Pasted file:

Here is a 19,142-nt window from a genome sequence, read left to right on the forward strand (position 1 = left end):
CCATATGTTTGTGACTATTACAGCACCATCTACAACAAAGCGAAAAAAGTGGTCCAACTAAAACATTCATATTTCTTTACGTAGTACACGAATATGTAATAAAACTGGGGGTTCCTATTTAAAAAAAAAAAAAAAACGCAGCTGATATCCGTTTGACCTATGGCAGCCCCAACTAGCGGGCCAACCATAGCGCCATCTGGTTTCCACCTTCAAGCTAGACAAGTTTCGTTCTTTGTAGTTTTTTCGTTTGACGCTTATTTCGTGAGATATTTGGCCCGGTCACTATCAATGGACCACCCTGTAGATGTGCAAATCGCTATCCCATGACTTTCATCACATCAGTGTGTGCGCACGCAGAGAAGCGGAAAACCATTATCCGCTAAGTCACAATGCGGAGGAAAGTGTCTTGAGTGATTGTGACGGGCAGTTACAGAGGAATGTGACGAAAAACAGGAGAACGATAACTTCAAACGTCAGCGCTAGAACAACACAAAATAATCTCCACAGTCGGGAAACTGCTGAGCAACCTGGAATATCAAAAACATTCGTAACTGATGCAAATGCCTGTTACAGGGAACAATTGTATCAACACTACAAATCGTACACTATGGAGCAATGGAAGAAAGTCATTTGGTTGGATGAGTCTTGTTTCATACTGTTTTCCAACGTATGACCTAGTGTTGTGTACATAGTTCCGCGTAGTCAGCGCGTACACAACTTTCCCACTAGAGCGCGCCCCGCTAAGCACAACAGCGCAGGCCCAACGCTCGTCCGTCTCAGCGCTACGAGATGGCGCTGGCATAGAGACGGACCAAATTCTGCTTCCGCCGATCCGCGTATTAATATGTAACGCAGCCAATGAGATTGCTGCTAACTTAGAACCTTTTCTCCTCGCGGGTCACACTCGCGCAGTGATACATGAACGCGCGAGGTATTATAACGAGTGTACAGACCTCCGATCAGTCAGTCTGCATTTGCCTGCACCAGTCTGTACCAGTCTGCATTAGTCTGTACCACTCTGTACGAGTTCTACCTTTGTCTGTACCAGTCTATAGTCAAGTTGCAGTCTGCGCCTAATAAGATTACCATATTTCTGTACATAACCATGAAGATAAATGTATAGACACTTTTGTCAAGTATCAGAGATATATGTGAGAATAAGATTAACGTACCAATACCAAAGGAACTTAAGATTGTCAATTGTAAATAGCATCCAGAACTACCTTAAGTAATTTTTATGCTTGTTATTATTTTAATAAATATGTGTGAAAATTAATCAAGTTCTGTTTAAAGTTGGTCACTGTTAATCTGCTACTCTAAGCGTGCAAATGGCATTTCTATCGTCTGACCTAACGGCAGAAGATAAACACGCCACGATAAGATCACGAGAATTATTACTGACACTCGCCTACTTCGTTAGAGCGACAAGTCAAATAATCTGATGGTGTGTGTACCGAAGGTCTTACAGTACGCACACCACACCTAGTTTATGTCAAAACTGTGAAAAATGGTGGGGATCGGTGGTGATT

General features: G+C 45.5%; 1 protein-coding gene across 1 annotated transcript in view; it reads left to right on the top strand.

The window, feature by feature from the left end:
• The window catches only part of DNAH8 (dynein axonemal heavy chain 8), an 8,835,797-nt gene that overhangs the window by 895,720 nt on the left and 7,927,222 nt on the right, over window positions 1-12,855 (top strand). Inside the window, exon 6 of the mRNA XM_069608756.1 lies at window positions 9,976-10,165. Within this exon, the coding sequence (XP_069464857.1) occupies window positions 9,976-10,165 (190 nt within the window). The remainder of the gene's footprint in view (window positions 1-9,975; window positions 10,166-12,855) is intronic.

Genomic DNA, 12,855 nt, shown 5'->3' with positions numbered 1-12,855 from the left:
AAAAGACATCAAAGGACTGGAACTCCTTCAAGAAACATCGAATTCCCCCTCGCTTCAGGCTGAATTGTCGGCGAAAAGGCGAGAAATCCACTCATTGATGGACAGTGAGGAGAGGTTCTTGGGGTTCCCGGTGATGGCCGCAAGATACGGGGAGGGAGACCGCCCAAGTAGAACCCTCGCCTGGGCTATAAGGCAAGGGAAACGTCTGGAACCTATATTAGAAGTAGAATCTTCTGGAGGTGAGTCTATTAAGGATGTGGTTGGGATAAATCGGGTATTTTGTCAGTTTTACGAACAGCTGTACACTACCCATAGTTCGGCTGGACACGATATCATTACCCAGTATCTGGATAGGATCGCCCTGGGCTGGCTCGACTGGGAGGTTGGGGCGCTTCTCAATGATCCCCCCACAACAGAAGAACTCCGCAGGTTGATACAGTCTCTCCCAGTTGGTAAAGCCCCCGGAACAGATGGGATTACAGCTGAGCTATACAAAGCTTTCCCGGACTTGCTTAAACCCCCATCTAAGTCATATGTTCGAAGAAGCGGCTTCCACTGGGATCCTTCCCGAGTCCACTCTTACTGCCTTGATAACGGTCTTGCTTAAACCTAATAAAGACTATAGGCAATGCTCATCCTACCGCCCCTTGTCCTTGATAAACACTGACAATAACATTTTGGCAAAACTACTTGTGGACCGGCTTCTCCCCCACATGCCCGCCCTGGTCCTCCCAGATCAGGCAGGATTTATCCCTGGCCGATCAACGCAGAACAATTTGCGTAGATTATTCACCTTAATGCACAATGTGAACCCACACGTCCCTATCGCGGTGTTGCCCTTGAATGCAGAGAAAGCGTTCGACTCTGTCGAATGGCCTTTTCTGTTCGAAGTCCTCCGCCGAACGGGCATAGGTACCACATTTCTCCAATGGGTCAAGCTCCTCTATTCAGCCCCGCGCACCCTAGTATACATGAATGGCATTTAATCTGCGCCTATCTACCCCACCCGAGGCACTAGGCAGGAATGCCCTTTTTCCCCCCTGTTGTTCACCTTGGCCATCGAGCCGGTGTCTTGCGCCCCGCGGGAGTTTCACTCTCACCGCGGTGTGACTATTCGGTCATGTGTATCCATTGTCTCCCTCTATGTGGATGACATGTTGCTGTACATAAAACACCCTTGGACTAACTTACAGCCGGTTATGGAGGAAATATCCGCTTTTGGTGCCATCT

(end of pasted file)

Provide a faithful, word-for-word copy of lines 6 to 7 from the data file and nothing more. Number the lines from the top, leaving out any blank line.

Genomic DNA, 12,855 nt, shown 5'->3' with positions numbered 1-12,855 from the left:
AAAAGACATCAAAGGACTGGAACTCCTTCAAGAAACATCGAATTCCCCCTCGCTTCAGGCTGAATTGTCGGCGAAAAGGCGAGAAATCCACTCATTGATGGACAGTGAGGAGAGGTTCTTGGGGTTCCCGGTGATGGCCGCAAGATACGGGGAGGGAGACCGCCCAAGTAGAACCCTCGCCTGGGCTATAAGGCAAGGGAAACGTCTGGAACCTATATTAGAAGTAGAATCTTCTGGAGGTGAGTCTATTAAGGATGTGGTTGGGATAAATCGGGTATTTTGTCAGTTTTACGAACAGCTGTACACTACCCATAGTTCGGCTGGACACGATATCATTACCCAGTATCTGGATAGGATCGCCCTGGGCTGGCTCGACTGGGAGGTTGGGGCGCTTCTCAATGATCCCCCCACAACAGAAGAACTCCGCAGGTTGATACAGTCTCTCCCAGTTGGTAAAGCCCCCGGAACAGATGGGATTACAGCTGAGCTATACAAAGCTTTCCCGGACTTGCTTAAACCCCCATCTAAGTCATATGTTCGAAGAAGCGGCTTCCACTGGGATCCTTCCCGAGTCCACTCTTACTGCCTTGATAACGGTCTTGCTTAAACCTAATAAAGACTATAGGCAATGCTCATCCTACCGCCCCTTGTCCTTGATAAACACTGACAATAACATTTTGGCAAAACTACTTGTGGACCGGCTTCTCCCCCACATGCCCGCCCTGGTCCTCCCAGATCAGGCAGGATTTATCCCTGGCCGATCAACGCAGAACAATTTGCGTAGATTATTCACCTTAATGCACAATGTGAACCCACACGTCCCTATCGCGGTGTTGCCCTTGAATGCAGAGAAAGCGTTCGACTCTGTCGAATGGCCTTTTCTGTTCGAAGTCCTCCGCCGAACGGGCATAGGTACCACATTTCTCCAATGGGTCAAGCTCCTCTATTCAGCCCCGCGCACCCTAGTATACATGAATGGCATTTAATCTGCGCCTATCTACCCCACCCGAGGCACTAGGCAGGAATGCCCTTTTTCCCCCCTGTTGTTCACCTTGGCCATCGAGCCGGTGTCTTGCGCCCCGCGGGAGTTTCACTCTCACCGCGGTGTGACTATTCGGTCATGTGTATCCATTGTCTCCCTCTATGTGGATGACATGTTGCTGTACATAAAACACCCTTGGACTAACTTACAGCCGGTTATGGAGGAAATATCCGCTTTTGGTGCCATCT